Norbert V. Krogstad

Different block

Q: What is the difference between a bond beam block and a lintel block in concrete masonry?

Is it possible to use lintel block over windows and as bond beams within the field of the wall?

A: Bond beam blocks are concrete masonry units that are similar to standard CMUs, except that the webs are cut to remove the upper portion. In many cases, the block units are provided with knock out sections that are removed when the units are used in the bond beam.

The notch in the top of the webs creates a space into which the horizontal reinforcing is placed in a reinforced masonry wall. The vertical reinforcing extends through the cells in the bond beam unit. A wire mesh or fabric is placed in the bed joint just below the bond beam unit at any of the cells that do not contain vertical reinforcing as the walls are erected. This mesh prevents the grout from flowing down the vertical cell space so the horizontal bond beam can be filled without filling all the vertical cells.

Lintel or channel blocks are U-shaped concrete masonry units used above openings to create lintels. Since lintel block units are solid along the bottom, the underside can be exposed at openings. However, because of this feature, these block units do not allow vertical reinforcement to extend through them.

Therefore, lintel blocks would typically not be used in wall systems that have a combination of vertical and horizontal reinforcement. If lintel blocks are used to create bond beams in walls with vertical reinforcing, a portion of the bottom of the units would need to be removed in order to extend the vertical reinforcing through.

Lintel blocks also are often used within bearing walls that do not contain vertical reinforcing below the ends of steel joints. In this application, a steel bearing plate for the bar joists can be embedded in grout.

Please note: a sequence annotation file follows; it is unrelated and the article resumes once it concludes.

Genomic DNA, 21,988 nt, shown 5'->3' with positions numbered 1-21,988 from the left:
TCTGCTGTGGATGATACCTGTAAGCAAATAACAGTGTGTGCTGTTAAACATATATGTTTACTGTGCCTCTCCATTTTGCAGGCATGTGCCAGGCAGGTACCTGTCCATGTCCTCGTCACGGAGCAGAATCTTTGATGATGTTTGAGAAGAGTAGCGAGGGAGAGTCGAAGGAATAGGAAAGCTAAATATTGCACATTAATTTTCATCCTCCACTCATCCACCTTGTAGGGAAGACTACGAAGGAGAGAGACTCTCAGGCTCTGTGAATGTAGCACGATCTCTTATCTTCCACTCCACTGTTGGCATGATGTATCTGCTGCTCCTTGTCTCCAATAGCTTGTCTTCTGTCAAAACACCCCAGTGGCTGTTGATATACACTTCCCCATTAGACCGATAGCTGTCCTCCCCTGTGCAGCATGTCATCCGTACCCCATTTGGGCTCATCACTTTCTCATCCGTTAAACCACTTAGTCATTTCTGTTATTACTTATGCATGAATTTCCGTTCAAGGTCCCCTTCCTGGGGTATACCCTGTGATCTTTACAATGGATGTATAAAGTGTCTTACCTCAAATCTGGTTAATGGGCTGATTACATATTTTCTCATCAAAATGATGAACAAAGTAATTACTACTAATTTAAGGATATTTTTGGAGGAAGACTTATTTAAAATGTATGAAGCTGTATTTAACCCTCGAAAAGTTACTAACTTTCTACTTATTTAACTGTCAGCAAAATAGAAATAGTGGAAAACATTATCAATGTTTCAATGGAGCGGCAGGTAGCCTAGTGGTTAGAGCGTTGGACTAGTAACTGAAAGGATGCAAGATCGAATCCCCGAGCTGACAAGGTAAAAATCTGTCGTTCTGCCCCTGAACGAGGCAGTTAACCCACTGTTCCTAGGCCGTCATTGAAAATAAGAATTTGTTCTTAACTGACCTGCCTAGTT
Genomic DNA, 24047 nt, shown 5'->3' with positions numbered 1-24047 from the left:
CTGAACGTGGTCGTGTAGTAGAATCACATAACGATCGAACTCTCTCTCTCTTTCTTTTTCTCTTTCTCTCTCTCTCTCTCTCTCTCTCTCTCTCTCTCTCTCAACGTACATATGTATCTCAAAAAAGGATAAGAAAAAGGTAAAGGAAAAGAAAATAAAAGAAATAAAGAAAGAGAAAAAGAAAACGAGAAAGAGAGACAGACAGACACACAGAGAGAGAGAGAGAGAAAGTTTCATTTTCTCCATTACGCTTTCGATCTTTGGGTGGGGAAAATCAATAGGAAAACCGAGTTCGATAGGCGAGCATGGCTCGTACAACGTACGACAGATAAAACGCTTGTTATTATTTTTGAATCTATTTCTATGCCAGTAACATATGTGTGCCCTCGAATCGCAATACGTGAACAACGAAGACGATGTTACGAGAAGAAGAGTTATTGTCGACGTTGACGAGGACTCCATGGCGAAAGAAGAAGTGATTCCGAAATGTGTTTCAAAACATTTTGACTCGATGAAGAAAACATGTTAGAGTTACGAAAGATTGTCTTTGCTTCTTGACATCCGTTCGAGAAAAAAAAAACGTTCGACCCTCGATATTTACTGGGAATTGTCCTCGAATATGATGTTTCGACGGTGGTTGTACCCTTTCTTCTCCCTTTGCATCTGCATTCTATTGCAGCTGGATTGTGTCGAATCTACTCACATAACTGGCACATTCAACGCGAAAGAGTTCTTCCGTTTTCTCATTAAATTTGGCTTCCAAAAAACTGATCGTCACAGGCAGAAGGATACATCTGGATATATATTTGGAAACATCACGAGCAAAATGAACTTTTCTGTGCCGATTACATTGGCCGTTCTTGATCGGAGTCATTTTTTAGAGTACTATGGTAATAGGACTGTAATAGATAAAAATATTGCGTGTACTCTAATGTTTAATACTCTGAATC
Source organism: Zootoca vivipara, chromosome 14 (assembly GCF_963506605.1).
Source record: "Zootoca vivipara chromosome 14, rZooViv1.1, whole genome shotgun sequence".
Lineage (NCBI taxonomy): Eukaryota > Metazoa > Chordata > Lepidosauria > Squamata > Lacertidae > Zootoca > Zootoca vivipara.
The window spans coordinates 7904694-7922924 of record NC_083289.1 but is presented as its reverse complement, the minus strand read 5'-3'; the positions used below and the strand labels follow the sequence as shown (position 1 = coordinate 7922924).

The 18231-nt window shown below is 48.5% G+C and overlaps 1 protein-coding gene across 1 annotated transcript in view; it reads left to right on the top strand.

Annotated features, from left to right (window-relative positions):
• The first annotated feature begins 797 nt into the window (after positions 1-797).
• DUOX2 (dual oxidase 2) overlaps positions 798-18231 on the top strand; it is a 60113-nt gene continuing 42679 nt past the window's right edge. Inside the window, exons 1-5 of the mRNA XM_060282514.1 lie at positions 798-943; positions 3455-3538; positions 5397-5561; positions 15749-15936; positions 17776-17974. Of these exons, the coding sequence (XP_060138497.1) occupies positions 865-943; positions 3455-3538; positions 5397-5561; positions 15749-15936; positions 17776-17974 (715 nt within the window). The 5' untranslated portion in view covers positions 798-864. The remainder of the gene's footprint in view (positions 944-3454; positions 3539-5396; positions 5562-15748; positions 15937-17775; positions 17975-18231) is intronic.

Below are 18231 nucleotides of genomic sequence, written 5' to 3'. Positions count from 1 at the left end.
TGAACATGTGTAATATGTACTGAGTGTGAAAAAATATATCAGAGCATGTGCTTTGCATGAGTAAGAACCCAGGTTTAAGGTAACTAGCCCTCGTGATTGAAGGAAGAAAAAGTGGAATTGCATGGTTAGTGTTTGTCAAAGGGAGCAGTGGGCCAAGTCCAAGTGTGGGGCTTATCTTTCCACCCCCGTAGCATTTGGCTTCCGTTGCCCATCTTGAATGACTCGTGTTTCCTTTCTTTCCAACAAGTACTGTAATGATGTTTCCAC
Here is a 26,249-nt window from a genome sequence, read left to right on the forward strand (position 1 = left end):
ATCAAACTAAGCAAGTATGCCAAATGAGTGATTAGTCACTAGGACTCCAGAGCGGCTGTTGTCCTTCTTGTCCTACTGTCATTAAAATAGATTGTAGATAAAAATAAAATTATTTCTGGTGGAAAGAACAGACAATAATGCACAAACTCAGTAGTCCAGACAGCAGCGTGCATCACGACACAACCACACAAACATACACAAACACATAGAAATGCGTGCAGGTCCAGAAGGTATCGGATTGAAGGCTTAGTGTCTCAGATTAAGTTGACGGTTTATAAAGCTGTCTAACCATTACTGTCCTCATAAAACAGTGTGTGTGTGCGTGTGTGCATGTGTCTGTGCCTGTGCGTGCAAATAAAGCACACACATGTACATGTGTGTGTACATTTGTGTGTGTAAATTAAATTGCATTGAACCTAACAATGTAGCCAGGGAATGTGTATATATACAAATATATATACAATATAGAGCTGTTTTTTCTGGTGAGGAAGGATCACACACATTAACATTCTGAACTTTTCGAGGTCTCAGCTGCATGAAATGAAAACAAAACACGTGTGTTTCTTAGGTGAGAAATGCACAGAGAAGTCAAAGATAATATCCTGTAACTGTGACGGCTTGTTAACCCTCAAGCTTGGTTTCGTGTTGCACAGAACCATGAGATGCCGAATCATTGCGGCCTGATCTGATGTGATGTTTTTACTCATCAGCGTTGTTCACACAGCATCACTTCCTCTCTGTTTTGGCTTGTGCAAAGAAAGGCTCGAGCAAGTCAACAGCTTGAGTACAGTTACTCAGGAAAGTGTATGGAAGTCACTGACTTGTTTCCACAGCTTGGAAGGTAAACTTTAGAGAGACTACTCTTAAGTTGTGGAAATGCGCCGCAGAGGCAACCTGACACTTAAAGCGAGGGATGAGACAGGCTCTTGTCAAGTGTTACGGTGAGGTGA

Cull lesson

Q: I have heard masons refer to broken or defective masonry units as “culls, ” yet I have seen many brick installed in the wall that have small cracks in corners or other defects. Wouldn't these also be “culls?”

If so, who decides which ones are acceptable to put in the wall and which ones are not?

A: A cull is defined as a unit that does not meet the ASTM standard specification requirements. For clay or shale face brick, the standard specification is ASTM C216.

ASTM C216 has several appearance standards that include tolerances for warp-age and chipping of the unit. Regarding chips, ASTM C216 states in Section 8.4 that “The face or faces that will be exposed in place shall be free of chips that exceed the limits given in Table 2.” The size of the permissible chippage at corners and edges depends on the type of brick (FBX, FBS -Plain, FBS - Textured, or FBA), and the percentage of such chips.

The term “Textured” is defined in this table to mean “extruded brick with the face sanded, combed, scratched, scarified, or broken by mechanical means such as wire-cutting or wire-brushing, or molded brick.” “Plain” is defined as “extruded brick with an unbroken natural die finish face.”